In Praise of the Spanish Siesta

A big meal and a long nap is still a way of life in Madrid


| January-February 1999



Birds do it. Cats do it. And Spaniards most especially do it—every day, in broad daylight.

They nap. Proudly, without a hint of embarrassment. Grown adults—executives, teachers, civil servants—wink off in the middle of the workday like kindergartners at mat time. From 1 or 2 o'clock to 4:30 or so every afternoon, Spain stops the world for a stroll home, a leisurely meal, a few z's. Common Market technocrats have informed the Spanish that this is not the way things will get done in the oft-threatened unified Europe. The Spanish reply with a flourish of rioja and snooze alarms. ¡Viva siesta! 

At a time when productivity is the world's largest religion, the siesta tradition lives on. In Spain, work operates under the command of life, instead of the other way around. No task is so critical that it can't wait a couple of hours while you attend to more important matters like eating, relaxing, or catching up on sleep from a night on the town. When the midday break hits, offices empty and streets clear as if by the hand of Rod Serling. Befuddled foreigners left behind quickly learn that they have entered a new circadian order.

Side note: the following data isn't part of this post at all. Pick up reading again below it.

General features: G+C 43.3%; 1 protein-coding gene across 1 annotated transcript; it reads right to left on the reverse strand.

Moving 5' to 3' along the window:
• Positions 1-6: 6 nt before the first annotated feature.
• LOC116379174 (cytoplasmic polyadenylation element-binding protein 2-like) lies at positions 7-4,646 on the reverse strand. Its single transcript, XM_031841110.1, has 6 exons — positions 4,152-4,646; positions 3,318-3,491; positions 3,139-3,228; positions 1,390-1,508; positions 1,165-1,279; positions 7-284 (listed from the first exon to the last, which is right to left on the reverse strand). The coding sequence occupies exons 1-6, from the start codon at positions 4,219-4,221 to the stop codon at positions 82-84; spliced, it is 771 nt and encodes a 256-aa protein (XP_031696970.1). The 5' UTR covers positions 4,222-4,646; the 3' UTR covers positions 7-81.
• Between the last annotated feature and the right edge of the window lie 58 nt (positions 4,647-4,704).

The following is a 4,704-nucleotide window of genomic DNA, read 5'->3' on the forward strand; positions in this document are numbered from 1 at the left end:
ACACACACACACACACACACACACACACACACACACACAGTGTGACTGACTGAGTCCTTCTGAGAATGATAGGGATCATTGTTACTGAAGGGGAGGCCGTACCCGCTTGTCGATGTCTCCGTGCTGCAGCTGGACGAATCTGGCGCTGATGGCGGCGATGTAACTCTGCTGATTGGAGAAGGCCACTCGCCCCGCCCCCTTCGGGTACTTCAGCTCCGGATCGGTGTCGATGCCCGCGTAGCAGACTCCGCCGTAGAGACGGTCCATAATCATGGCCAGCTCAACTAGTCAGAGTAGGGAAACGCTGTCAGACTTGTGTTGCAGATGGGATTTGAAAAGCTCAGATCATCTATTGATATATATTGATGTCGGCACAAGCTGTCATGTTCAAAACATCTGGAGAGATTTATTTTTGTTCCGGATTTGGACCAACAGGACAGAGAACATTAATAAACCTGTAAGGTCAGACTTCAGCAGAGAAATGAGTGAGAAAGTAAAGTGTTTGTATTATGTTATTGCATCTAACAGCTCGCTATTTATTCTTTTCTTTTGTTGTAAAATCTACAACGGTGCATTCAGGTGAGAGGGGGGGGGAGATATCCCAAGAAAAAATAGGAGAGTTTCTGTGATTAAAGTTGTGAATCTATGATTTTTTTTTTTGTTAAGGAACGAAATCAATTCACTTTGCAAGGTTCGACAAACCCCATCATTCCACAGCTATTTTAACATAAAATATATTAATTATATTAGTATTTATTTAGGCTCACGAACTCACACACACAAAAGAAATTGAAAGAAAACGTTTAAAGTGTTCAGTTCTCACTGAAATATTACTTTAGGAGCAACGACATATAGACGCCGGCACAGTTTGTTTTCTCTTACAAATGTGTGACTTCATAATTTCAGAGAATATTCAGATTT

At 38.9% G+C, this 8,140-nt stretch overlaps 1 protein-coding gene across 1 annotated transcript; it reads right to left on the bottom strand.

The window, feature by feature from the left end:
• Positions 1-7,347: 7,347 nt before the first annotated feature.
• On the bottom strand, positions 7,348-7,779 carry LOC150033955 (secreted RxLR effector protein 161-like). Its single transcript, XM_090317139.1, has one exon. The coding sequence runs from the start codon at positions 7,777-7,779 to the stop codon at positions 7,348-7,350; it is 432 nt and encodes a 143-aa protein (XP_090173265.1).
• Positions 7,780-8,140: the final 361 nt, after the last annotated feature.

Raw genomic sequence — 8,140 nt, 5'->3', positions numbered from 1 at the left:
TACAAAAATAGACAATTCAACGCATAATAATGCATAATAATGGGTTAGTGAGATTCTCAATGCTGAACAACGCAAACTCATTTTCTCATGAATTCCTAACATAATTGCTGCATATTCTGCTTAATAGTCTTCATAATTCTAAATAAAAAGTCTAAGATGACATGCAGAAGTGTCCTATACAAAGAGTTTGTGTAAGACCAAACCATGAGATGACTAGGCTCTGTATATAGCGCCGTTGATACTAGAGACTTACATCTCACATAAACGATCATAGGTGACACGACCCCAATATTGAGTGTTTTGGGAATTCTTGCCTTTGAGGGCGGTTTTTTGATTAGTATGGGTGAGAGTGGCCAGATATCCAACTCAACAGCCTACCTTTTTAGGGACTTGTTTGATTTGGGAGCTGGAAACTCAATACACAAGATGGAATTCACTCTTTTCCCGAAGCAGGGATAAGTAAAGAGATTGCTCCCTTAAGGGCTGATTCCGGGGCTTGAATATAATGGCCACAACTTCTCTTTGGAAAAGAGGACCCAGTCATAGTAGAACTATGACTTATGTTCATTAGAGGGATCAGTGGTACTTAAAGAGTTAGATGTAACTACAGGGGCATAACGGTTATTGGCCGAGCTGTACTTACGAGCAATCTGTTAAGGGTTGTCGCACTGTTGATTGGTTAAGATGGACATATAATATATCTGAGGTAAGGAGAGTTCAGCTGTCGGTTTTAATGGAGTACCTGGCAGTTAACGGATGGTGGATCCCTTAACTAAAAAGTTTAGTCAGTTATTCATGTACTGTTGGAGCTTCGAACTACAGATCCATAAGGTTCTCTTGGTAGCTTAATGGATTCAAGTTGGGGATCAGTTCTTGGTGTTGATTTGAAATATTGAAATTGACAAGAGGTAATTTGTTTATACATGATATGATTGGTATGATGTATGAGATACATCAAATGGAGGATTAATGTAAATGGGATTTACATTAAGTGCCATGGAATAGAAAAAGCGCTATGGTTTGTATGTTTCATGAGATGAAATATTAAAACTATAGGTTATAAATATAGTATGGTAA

"At first, I kept looking for things to do in the afternoon, and I just couldn't believe that nothing was open," recalls Pier Roberts, an Oakland writer who lived in Spain for several years. "I walked the streets of Madrid looking for somewhere to go. It was a thousand degrees outside, you could see the heat waves, and it was like a ghost town."

The vanishing act confounds and exasperates agenda-minded outsiders and has long made the Spanish the butt of lazy-sod jokes. Yet travelers who get off the mad-dogs-and-Englishmen circuit and take time to indulge the siesta lifestyle may find that it's the Spaniards who have the last laugh—well into the wee hours.

Taking a long break in the middle of the day is not only healthier than the conventional lunch; it's apparently more natural. Sleep researchers have found that the Spanish biorhythm may be tuned more closely to our biological clocks. Studies suggest that humans are "biphasic" creatures, requiring days broken up by two periods of sleep instead of one up-till-you-drop "monophasic" shift. The drowsiness you feel after lunch comes not from the food but from the time of day. "All animals, including humans, have a biological rhythm," explains Claudio Stampi, director of the Chrono Biology Research Institute in Newton, Massachusetts. "One is a 24-hour rhythm—we get tired by the end of the day and go to sleep—and there is a secondary peak of sleepiness and a decrease in alertness in the early afternoon. Some people have difficulty remaining awake, doing any sort of task between one and four in the afternoon. For others it's less difficult, but it's there. So there is a biological reason for siestas.”